Just how big are New York’s rats anyway? Big enough to carry a slice of pizza, at least. And definitely big enough to run up subway stairs and make humans scatter faster than a crowd running into Best Buy on Black Friday. Unfortunately, however, someone decided to actually study NYC's rats and provide us with an answer.
Matt Combs, a doctoral student from Fordham University, has been avidly studying rats for years. In his recent study, he found a rat that clocked in at 675 grams which, for all the non-metric math wizards out there (most of us), is just shy of 1.5 pounds.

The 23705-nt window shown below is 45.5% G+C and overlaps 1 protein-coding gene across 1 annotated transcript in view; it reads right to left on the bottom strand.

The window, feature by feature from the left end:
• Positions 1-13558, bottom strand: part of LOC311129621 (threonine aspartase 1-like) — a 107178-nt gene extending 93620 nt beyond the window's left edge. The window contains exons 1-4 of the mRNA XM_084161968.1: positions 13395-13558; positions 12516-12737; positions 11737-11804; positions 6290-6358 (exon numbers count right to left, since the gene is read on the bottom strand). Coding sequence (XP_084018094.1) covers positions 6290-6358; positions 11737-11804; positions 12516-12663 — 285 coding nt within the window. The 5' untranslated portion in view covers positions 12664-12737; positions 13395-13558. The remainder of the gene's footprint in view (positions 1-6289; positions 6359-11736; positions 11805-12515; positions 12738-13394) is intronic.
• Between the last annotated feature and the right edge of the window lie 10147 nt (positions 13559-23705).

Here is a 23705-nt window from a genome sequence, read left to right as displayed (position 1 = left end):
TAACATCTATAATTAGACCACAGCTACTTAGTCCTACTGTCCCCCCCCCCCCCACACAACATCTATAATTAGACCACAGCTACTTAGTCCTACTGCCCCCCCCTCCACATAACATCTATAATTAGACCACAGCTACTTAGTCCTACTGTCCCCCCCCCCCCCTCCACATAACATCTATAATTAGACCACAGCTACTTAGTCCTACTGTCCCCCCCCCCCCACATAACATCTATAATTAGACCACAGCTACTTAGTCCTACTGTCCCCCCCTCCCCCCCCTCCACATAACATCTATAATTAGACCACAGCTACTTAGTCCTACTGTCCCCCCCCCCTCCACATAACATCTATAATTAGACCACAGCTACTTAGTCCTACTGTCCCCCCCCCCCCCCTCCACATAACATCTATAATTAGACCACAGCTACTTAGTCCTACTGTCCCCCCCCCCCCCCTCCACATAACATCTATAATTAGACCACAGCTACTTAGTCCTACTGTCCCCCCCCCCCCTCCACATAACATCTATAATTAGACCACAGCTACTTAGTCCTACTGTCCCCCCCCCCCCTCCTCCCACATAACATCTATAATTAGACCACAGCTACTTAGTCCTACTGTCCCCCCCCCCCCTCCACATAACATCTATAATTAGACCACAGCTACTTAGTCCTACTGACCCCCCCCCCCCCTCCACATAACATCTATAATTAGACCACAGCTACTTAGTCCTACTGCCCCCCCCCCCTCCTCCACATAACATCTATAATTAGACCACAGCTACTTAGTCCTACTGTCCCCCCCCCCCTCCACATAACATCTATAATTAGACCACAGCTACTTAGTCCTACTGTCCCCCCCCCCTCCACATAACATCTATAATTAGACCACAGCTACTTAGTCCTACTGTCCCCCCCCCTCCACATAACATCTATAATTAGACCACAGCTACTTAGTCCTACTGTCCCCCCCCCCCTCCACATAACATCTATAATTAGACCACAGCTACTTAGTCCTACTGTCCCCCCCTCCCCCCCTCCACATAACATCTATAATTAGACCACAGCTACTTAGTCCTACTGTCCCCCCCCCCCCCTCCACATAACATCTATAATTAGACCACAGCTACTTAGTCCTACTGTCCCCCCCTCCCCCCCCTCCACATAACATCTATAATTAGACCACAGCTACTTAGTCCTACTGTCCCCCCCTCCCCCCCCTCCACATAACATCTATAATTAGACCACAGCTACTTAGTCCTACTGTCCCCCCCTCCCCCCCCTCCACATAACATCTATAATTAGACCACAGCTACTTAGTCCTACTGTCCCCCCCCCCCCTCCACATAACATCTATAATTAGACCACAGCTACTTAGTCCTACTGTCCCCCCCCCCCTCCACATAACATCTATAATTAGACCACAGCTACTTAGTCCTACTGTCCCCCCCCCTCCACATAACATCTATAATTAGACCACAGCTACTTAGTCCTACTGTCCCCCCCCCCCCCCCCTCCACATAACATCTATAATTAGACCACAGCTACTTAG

That is one fat rat. Go ahead and click to see the picture.
And they can get even bigger: Combs says New York’s rat species, Rattus norvegicus, can grow to be as large as two pounds. Those Jabba the Hut-rats typically have a dependable food source nearby, like a dumpster. It’s kind of like eating ice cream in bed—you don’t expend much energy to get a pint from the freezer. The average-sized rat in the study was around half a pound.
And what about that old saw that says there are as many rats as humans in New York? Not quite. Fortunately, humans still edge out the rats with an 8.4 million lead to their estimated 2 million.
But still: 2 million rats. Ugh.